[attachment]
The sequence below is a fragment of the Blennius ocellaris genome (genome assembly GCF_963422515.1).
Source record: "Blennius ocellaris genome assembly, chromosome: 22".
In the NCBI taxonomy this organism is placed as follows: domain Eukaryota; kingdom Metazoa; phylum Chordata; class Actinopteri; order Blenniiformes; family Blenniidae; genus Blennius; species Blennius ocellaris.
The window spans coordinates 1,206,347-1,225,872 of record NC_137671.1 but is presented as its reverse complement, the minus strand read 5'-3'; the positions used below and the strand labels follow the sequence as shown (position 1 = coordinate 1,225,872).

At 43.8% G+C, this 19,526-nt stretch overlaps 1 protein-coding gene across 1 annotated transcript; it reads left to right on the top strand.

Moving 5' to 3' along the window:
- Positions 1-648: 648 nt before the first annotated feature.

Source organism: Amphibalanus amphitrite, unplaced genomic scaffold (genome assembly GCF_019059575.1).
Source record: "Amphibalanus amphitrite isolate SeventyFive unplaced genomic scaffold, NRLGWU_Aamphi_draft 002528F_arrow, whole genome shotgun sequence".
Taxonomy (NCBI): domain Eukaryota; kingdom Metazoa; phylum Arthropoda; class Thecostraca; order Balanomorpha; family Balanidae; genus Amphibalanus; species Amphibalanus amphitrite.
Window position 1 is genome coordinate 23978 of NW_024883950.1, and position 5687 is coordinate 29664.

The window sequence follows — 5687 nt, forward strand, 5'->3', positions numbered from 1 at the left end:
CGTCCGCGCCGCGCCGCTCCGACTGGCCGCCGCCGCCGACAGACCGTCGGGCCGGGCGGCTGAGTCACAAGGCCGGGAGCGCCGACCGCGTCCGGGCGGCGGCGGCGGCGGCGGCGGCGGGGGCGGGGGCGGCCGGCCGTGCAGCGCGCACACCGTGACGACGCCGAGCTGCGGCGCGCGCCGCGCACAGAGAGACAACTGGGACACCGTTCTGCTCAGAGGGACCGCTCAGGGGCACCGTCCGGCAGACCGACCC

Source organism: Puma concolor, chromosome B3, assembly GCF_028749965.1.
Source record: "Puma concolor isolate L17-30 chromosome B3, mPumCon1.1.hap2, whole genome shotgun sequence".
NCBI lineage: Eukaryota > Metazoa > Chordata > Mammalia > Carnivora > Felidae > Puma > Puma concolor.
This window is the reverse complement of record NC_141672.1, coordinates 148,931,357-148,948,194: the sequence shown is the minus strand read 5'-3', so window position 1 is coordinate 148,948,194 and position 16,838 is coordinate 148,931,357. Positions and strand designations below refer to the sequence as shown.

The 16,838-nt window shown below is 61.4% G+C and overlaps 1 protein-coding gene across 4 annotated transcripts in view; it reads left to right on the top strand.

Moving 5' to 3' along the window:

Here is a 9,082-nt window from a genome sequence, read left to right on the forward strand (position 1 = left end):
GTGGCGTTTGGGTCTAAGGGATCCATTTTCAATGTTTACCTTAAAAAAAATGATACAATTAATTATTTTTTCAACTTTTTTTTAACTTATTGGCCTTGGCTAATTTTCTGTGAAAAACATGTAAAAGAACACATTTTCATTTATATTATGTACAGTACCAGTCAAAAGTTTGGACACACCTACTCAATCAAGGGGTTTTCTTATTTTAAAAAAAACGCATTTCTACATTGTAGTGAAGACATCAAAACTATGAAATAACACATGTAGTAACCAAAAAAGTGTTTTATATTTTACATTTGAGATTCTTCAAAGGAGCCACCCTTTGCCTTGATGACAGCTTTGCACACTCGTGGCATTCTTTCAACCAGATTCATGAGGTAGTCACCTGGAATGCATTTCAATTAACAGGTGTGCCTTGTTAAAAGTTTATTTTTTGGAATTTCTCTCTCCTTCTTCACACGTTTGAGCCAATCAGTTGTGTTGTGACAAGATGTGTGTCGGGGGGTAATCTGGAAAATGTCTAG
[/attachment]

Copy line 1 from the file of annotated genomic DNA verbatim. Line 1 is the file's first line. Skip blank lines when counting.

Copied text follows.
The sequence below is a fragment of the Blennius ocellaris genome (genome assembly GCF_963422515.1).